it is unlike anything ever written before. It is a projection, nominally into the future but actually out of space and time, of the basic principle of collectivism. I can’t call it a work of imagination; it is pure abstract thought, an idea presented in terms of action, imaginatively. I can’t say it’s fiction, though ostensibly a masculine atom of a collective tells his life experience, which includes meeting a feminine atom, and their escape from the social whole to a discovery of human personality. I give up; read it yourself. It is unique; it is remarkable. And if you think of books in this way, someday this first edition will be a collector’s item; Ayn Rand is a phenomenon in literature.3

In his September 1946 issue of “Analysis,” a four-page broadsheet later merged into Human Events, conservative Frank Chodorov understood Ayn Rand’s moral message, writing:

It takes a strong imagination, and a considerable amount of intransigence, to conjure up a society in which men are without sense of individual dignity. Ayn Rand has both, plus a vigorous style, and in her story, Anthem, she shows what happens to the human being who is coerced, under pain of extinction, into becoming a social means rather than an end in himself. Pride, hope and even the striving for better things is crushed. The first-person singular ceases to have meaning; all life is described in terms of “we.” The collectivity wipes out the person; the two cannot live together.


Seven years later, in 1953, the first hardcover edition was published by Caxton, a small right-wing publishing house. Apparently, the only full-scale newspaper review was in the Buffalo Evening News (July 25, 1953) by G.G., who had the insight to realize that “Ayn Rand saw in 1937 that Nazism, Fascism and Communism are all manifestations of totalitarianism and the subjugation of the individual.” Anthem was also publicized by Dr. Ruth Alexander (a long-time supporter of Ayn Rand) as part of a story about the publisher in her syndicated column (New York Sunday Mirror, December 9, 1951).4 Wrote Alexander:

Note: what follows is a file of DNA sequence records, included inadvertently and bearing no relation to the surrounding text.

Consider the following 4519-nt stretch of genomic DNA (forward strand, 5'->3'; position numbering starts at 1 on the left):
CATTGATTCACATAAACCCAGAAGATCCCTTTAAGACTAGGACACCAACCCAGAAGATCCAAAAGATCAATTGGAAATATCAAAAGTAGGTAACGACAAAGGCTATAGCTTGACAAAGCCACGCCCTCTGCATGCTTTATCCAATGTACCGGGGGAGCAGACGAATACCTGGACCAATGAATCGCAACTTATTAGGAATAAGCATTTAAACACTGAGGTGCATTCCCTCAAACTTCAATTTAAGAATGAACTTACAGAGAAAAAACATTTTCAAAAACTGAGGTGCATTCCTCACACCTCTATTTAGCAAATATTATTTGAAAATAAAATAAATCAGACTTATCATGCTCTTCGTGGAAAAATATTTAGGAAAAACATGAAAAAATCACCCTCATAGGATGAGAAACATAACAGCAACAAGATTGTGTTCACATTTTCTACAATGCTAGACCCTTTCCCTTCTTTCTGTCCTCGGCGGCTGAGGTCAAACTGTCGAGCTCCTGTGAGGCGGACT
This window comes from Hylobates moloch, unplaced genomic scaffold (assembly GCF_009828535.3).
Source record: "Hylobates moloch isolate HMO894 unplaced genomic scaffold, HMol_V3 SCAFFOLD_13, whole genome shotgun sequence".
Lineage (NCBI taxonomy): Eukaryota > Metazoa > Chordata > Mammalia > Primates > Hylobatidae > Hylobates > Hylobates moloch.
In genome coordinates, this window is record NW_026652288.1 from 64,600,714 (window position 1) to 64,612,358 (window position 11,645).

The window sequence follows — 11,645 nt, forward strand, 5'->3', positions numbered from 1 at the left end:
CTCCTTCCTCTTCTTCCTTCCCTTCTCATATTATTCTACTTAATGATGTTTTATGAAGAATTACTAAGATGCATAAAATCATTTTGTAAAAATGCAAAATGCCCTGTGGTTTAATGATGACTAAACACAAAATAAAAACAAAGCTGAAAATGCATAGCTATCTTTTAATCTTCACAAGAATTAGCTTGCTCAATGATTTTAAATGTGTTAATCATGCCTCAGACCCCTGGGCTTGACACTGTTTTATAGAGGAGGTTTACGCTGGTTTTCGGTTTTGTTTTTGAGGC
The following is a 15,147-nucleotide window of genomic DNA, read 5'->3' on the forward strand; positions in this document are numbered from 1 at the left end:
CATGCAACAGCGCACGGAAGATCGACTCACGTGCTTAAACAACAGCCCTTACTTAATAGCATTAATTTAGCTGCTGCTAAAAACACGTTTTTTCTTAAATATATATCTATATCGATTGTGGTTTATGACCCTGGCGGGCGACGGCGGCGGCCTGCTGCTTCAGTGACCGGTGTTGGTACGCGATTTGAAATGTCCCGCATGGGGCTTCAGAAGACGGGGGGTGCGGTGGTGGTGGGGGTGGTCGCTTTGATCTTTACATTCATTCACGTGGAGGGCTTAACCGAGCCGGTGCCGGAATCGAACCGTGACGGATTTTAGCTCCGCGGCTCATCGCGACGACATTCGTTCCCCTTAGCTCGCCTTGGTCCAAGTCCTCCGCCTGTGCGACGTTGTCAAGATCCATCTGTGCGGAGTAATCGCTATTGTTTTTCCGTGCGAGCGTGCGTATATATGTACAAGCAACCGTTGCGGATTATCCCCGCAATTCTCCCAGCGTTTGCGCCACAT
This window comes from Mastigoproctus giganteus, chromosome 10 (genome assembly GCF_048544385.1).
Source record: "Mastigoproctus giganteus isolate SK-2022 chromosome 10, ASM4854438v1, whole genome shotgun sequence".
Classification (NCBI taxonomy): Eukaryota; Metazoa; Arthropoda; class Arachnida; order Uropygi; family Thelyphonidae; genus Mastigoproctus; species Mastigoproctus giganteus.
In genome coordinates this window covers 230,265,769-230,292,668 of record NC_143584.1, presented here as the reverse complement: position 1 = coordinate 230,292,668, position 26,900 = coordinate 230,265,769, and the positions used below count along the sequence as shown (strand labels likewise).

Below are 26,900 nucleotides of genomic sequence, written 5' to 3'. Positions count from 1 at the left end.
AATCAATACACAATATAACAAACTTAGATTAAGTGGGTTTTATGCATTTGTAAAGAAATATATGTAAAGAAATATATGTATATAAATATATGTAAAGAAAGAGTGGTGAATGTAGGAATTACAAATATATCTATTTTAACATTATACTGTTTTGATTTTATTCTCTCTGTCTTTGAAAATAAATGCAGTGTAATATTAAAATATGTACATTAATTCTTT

Among our great Libertarians is the Russian-born Ayn Rand, who knows about communism first hand and whose earlier novel, “The Fountainhead,” was a brilliant dramatization of individualism. [Jim] Gipson has just brought out a tender and terrific short novel by Miss Rand, entitled “Anthem.” It crystallizes the belief of all true Americans—“Depend upon it, the lovers of freedom will be free.”5

A lengthy review of Caxton’s 1953 reissue appeared in “Facts Forum News” (August 1955), a conservative newsletter. Reviewer Joan DeArmond compared Anthem to other dystopias, opining that

Anthem is different—inspiringly different. Most satires [on the evils of mass conformity] have presented the collectivized society in terms of its physically brutal aspects. These writers have done little more than parody twentieth century tyrannies. Ayn Rand portrays the mental state that lies beyond the tyranny, beyond slavery. Gone is the physical brutality, the purges, and the tortures—yet the Collective of Anthem is intellectually more repellent, even, than the cruelty and inhumanity that must have gone before. The stagnation has become voluntary, the transition to the peaceful Collective apparently complete. Lost is all sense of individual worth and identity. . . . As all individual thought and action are forbidden, the fruits of individual inspiration are unknown. . . . This is the most beautiful, the most inspiring novel this reviewer has ever read. It is an ethical and philosophical rather than a religious dedication to freedom and the individual.

In “All-American Books” (“A Quarterly Review of Books Every American Should Read”), the unnamed reviewer contrasts Anthem favorably with George Orwell’s 1984 (published in 1948): Anthem, wrote the reviewer, goes “a good deal beyond” Orwell’s book and, unlike 1984, Anthem is “a hopeful story,” in which the hero’s “rebellion brought hope for the redemption of the human race from the slough of despondence into which it had fallen.”